Compliant joint actuation system 10 includes a compliant actuation assembly 20, a torso attachment assembly 22, and a leg attachment assembly 24 for each side of user 12. A compliant joint actuation system 10 is worn on each leg 16 of user 12. Therefore, user 12 wears one or more compliant joint actuation systems 10 to assist with gait. A compliant joint actuation system 10 on each leg 16 provides bi-directional force or torque to each leg 16. Compliant joint actuation system 10 is configured to allow mobility and a natural range or motion for user 12 without encumbering or restricting the user's gait.

Torso attachment assembly 22 and leg attachment assembly 24 provide for wearability of compliant joint actuation system 10. The torques or forces from compliant actuation assembly 20 are transferred through attachment assemblies 22 and 24 to the limbs and joints of user 12. In one embodiment, user 12 wears leg attachment assembly 24 on upper legs or thighs and wears torso attachment assembly 22 on a belt or vest. For example, torso attachment assembly 22 is configured to interface with an improved outer tactical vest (IOTV) 28. Compliant joint actuation system 10 is secured to user 12 at two anatomical attachment points, such as torso 18 and leg 16, with the hip joint located between the two attachment points. Torso attachment assembly 22 and leg attachment assembly 24 are adjustable in order to fit compliant joint actuation system 10 onto different users and to align the system 10 with the user's joint.

Compliant actuation assembly 20 is disposed between torso attachment assembly 22 and leg attachment assembly 24. Compliant actuation assembly 20 includes a system joint 30, which operates as an effective hip joint. System joint 30 operates as the output of compliant joint actuation system 10. Compliant actuation assembly 20 is applied at system joint 30, and leg attachment assembly 24 rotates about system joint 30 with respect to compliant actuation assembly 20 and torso attachment assembly 22. Compliant actuation assembly 20 is disposed in proximity to the user's anatomical hip joint to align a system joint 30 of compliant joint actuation system 10 with the user's hip joint. Aligning effective hip joint 30 of the system with the user's anatomical hip joint results in efficient transfer of torque to the user's hip joint. A lever 32 is coupled to leg attachment assembly 24 and to compliant actuation assembly 20. Lever 32 rotates about system joint 30 to transfer the force or torque supplied by compliant actuation assembly 20 into the user's leg 16 through leg attachment assembly 24. By applying a force to lever 32, a torque is applied to leg 16 and ultimately adds an assistive torque at the user's anatomical hip joint.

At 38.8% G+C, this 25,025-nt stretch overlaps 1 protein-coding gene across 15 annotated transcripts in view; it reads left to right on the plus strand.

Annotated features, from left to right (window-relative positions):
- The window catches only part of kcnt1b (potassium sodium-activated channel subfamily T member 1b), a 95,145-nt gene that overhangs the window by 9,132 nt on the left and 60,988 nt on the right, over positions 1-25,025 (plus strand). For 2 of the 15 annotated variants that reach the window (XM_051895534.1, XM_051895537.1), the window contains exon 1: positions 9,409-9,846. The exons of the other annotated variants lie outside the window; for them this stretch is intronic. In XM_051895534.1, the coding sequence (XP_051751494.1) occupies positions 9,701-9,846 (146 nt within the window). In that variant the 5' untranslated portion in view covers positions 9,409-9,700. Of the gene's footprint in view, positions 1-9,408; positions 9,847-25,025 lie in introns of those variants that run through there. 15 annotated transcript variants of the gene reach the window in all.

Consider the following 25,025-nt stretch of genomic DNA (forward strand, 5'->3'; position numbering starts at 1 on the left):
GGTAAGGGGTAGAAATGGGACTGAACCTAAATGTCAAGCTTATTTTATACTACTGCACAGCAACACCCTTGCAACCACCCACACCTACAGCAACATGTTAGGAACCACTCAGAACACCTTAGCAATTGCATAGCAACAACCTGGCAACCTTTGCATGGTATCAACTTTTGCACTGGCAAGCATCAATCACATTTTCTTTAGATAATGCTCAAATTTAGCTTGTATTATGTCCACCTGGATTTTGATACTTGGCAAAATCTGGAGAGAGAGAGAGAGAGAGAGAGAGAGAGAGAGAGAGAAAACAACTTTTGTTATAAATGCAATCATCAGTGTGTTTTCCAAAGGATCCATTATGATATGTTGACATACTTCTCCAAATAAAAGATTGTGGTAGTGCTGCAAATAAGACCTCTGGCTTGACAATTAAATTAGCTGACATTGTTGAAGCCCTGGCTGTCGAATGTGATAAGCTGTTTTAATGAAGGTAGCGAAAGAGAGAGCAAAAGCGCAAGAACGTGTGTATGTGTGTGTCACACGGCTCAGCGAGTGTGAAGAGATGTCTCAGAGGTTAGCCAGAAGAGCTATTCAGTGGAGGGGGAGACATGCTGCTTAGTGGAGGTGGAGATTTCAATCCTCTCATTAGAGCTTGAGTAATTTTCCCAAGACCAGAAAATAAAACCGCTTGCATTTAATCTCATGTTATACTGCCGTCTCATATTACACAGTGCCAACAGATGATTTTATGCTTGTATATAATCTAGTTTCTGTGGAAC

Compliant joint actuation system 10 includes a control assembly or control system 34 configured to control compliant actuation assembly 20, which applies a force or torque to user 12 through torso attachment assembly 22 and leg attachment assembly 24. In one embodiment, control system 34 includes a microprocessor or microcontroller with one or more motor controllers, and a battery or other power source. For example, control system 34 includes one microprocessor and two motor controllers for controlling two compliant actuation assemblies 20, with one controller for each hip. Control system 34 is coupled wirelessly or by wired connection to compliant actuation assembly 20. Control system 34 can be mounted to user 12 remotely with respect to the location of control compliant actuation assembly 20. In one embodiment, control assembly 34 is carried in pack 14 or coupled externally to user 12. By coupling control system 34 to the torso 18 of user 12, rather than to legs 16, the weight of control assembly 34 is positioned for better gait dynamics than if control assembly were mounted to legs 16. Additional weight on the legs is avoided and compliant joint actuation system 10 performs better by further reducing metabolic cost and is more comfortable for user 12 to wear. Alternatively, control assembly 34 is mounted on a leg 16 of user 12 or at any point of attachment on user 12. In another embodiment, control system 34 is lightweight and is incorporated into the structure of compliant actuation assembly 20. In another embodiment, control assembly 34 is coupled to an exoskeleton, frame, or body armor, which is coupled to user 12 or worn by user 12.